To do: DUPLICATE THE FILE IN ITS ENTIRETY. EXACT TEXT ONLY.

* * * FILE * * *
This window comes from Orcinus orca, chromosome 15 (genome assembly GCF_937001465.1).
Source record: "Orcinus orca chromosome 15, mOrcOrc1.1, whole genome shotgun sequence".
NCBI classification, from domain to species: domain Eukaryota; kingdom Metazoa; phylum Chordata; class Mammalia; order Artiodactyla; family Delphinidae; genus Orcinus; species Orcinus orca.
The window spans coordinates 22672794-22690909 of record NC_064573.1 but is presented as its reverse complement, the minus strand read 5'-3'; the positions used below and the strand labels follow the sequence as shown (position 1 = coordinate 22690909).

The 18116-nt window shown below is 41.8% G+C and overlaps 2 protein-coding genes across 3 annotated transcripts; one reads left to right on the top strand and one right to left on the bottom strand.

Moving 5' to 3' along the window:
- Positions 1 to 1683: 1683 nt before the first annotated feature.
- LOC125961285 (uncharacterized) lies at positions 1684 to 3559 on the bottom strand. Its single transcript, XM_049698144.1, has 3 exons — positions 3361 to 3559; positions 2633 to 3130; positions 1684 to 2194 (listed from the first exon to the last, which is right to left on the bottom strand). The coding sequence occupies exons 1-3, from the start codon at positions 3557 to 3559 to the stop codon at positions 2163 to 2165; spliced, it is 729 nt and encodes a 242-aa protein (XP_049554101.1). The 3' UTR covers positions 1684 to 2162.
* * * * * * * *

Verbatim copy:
This window comes from Orcinus orca, chromosome 15 (genome assembly GCF_937001465.1).
Source record: "Orcinus orca chromosome 15, mOrcOrc1.1, whole genome shotgun sequence".
NCBI classification, from domain to species: domain Eukaryota; kingdom Metazoa; phylum Chordata; class Mammalia; order Artiodactyla; family Delphinidae; genus Orcinus; species Orcinus orca.
The window spans coordinates 22672794-22690909 of record NC_064573.1 but is presented as its reverse complement, the minus strand read 5'-3'; the positions used below and the strand labels follow the sequence as shown (position 1 = coordinate 22690909).

The 18116-nt window shown below is 41.8% G+C and overlaps 2 protein-coding genes across 3 annotated transcripts; one reads left to right on the top strand and one right to left on the bottom strand.

Moving 5' to 3' along the window:
- Positions 1 to 1683: 1683 nt before the first annotated feature.
- LOC125961285 (uncharacterized) lies at positions 1684 to 3559 on the bottom strand. Its single transcript, XM_049698144.1, has 3 exons — positions 3361 to 3559; positions 2633 to 3130; positions 1684 to 2194 (listed from the first exon to the last, which is right to left on the bottom strand). The coding sequence occupies exons 1-3, from the start codon at positions 3557 to 3559 to the stop codon at positions 2163 to 2165; spliced, it is 729 nt and encodes a 242-aa protein (XP_049554101.1). The 3' UTR covers positions 1684 to 2162.